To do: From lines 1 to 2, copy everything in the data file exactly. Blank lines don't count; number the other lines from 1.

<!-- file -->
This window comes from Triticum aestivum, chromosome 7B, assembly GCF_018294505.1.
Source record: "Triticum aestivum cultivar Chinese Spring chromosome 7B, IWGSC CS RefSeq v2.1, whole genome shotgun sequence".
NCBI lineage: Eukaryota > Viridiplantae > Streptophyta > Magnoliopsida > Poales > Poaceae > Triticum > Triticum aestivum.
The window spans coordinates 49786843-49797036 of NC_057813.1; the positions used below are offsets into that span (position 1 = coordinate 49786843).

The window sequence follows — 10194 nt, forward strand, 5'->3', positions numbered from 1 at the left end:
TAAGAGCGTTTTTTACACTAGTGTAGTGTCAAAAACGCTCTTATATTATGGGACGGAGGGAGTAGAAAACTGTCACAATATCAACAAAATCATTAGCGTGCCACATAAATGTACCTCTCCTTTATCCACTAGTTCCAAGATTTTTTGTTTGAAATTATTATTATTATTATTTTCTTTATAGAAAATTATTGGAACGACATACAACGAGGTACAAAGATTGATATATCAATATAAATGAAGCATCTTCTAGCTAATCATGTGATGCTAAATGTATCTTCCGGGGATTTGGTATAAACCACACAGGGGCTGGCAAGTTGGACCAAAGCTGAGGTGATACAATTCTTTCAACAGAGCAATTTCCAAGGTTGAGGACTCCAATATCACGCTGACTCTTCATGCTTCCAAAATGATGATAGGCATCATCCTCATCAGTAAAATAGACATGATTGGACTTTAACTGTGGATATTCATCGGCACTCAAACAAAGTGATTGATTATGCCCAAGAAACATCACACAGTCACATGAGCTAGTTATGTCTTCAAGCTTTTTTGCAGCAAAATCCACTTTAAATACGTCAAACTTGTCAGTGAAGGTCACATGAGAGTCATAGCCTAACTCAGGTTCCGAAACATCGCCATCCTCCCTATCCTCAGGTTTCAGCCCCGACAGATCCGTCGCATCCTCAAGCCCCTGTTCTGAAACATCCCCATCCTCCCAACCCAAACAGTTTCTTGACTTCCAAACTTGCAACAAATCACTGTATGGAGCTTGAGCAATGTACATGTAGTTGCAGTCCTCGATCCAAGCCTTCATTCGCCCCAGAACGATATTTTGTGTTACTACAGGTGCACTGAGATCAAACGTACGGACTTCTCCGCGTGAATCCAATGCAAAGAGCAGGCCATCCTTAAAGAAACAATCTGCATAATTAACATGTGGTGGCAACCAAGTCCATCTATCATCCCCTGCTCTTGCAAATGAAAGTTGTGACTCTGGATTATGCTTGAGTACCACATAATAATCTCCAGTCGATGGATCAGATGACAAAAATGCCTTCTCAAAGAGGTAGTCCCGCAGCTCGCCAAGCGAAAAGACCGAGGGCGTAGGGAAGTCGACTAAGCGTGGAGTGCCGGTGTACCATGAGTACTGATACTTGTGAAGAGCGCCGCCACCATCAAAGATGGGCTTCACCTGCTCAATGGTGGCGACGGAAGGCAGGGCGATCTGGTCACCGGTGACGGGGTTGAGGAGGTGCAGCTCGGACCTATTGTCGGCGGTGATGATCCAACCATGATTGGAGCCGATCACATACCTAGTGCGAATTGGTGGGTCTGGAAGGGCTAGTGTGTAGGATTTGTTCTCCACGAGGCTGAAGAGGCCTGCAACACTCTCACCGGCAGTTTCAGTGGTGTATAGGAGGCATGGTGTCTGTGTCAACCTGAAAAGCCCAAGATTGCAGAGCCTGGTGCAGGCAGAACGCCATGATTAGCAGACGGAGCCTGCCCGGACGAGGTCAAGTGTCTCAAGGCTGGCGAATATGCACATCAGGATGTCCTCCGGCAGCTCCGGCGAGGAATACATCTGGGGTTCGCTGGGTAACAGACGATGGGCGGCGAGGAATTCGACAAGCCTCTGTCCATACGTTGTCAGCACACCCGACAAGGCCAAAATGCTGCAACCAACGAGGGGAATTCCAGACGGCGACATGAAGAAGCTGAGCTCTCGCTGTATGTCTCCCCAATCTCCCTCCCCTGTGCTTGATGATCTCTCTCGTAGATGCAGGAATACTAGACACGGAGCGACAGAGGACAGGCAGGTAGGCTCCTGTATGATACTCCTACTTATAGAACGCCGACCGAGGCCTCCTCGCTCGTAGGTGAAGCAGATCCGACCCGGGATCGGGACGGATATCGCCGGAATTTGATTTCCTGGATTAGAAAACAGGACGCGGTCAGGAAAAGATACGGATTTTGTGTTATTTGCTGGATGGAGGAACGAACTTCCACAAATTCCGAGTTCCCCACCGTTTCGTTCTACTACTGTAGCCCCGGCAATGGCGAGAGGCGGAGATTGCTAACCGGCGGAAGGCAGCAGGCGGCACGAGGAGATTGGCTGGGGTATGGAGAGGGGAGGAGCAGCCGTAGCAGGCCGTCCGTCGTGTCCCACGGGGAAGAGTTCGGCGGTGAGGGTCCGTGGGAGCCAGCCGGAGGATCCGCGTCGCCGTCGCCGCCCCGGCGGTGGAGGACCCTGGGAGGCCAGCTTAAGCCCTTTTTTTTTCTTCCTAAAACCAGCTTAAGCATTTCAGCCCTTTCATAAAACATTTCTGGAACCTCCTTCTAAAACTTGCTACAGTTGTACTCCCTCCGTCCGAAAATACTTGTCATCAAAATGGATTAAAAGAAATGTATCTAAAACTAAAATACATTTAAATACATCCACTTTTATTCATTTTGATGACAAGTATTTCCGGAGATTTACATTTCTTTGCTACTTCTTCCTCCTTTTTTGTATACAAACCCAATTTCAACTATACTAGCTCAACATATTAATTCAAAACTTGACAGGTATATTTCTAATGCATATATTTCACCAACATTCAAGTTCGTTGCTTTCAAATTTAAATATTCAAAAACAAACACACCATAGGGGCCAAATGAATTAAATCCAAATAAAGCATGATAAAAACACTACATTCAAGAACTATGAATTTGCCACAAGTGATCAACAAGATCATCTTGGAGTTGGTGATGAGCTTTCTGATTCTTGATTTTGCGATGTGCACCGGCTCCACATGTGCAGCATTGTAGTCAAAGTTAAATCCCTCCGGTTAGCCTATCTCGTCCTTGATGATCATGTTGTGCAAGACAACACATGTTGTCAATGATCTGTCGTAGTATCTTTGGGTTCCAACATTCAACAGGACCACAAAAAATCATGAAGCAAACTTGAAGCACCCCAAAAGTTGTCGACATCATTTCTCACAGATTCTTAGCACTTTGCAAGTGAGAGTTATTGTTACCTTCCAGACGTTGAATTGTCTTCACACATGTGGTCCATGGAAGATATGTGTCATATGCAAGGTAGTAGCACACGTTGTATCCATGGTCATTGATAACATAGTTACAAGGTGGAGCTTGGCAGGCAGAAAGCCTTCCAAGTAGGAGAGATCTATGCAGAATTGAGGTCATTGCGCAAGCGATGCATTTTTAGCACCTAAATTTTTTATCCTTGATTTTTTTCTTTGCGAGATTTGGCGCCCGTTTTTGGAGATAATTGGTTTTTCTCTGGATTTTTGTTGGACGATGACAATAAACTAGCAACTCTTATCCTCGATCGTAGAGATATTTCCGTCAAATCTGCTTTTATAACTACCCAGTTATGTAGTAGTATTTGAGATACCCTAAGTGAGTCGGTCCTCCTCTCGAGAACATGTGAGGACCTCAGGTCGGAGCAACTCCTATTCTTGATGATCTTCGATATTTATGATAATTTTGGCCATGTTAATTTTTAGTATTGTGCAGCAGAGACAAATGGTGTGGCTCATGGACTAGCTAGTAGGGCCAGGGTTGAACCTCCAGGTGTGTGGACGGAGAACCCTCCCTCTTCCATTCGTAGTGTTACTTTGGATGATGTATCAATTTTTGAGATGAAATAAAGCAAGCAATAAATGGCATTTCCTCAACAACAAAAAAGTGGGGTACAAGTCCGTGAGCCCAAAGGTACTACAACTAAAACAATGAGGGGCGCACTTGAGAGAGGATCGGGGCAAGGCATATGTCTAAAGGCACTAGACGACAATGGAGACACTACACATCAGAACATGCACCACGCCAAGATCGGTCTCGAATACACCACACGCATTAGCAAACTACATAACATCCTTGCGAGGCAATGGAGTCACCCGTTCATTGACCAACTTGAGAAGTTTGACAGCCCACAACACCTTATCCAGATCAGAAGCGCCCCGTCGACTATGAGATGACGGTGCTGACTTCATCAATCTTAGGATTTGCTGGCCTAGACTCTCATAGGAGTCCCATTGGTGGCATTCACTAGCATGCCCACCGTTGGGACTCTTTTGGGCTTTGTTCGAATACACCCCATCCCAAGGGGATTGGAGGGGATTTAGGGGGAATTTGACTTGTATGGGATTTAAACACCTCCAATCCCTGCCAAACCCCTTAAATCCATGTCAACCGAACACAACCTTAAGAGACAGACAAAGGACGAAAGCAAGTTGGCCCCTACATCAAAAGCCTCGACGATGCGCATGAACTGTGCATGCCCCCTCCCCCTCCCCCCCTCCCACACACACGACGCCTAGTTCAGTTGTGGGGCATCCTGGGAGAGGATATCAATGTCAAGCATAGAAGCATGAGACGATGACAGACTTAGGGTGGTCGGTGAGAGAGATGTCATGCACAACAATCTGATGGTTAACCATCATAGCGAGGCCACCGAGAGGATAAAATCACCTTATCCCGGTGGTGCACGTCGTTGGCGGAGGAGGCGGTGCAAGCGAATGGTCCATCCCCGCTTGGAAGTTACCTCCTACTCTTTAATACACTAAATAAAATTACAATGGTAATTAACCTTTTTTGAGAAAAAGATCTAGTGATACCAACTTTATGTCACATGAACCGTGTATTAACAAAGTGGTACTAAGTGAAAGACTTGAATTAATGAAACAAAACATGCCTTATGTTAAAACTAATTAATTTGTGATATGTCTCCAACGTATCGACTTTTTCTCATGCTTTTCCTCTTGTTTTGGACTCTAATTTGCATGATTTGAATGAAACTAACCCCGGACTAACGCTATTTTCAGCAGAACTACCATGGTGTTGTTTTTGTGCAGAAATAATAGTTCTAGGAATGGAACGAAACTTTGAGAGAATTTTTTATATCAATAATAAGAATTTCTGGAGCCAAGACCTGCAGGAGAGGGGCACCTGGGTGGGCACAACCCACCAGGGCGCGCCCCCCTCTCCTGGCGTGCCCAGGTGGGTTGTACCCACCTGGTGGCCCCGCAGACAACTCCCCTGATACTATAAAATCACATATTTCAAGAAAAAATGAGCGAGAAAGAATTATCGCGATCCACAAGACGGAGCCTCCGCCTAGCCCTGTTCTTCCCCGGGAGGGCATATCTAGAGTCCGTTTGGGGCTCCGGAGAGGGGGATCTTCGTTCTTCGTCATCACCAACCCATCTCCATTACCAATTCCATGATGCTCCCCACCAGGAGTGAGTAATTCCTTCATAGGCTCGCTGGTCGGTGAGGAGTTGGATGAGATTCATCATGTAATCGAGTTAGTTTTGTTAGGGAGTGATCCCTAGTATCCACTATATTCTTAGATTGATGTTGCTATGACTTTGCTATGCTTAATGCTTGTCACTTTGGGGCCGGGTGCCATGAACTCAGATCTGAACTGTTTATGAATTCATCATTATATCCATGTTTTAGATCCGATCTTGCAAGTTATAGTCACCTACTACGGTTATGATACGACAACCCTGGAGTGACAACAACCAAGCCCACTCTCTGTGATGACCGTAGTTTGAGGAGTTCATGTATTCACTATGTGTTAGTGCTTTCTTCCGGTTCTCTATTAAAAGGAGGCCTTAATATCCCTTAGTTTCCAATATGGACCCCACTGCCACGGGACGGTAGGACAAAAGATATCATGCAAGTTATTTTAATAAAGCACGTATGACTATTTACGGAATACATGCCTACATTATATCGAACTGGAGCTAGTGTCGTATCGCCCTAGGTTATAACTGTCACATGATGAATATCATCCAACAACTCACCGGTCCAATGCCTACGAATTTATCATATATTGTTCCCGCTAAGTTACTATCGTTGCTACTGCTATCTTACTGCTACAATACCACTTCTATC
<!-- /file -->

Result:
This window comes from Triticum aestivum, chromosome 7B, assembly GCF_018294505.1.
Source record: "Triticum aestivum cultivar Chinese Spring chromosome 7B, IWGSC CS RefSeq v2.1, whole genome shotgun sequence".